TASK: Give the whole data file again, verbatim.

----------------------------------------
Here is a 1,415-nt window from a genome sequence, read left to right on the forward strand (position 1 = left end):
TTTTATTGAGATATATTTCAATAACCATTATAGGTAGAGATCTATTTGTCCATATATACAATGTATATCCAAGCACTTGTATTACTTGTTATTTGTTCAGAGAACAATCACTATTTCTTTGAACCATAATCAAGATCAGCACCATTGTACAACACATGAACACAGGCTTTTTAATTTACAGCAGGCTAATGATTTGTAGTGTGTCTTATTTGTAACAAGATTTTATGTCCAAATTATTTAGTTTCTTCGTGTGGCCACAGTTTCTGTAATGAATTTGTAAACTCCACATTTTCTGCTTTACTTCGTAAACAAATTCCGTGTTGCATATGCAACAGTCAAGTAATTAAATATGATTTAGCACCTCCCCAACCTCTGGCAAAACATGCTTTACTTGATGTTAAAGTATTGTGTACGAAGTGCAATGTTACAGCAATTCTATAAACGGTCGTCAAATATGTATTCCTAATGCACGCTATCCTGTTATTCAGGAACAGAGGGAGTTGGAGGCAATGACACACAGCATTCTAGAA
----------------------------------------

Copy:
Here is a 1,415-nt window from a genome sequence, read left to right on the forward strand (position 1 = left end):
TTTTATTGAGATATATTTCAATAACCATTATAGGTAGAGATCTATTTGTCCATATATACAATGTATATCCAAGCACTTGTATTACTTGTTATTTGTTCAGAGAACAATCACTATTTCTTTGAACCATAATCAAGATCAGCACCATTGTACAACACATGAACACAGGCTTTTTAATTTACAGCAGGCTAATGATTTGTAGTGTGTCTTATTTGTAACAAGATTTTATGTCCAAATTATTTAGTTTCTTCGTGTGGCCACAGTTTCTGTAATGAATTTGTAAACTCCACATTTTCTGCTTTACTTCGTAAACAAATTCCGTGTTGCATATGCAACAGTCAAGTAATTAAATATGATTTAGCACCTCCCCAACCTCTGGCAAAACATGCTTTACTTGATGTTAAAGTATTGTGTACGAAGTGCAATGTTACAGCAATTCTATAAACGGTCGTCAAATATGTATTCCTAATGCACGCTATCCTGTTATTCAGGAACAGAGGGAGTTGGAGGCAATGACACACAGCATTCTAGAA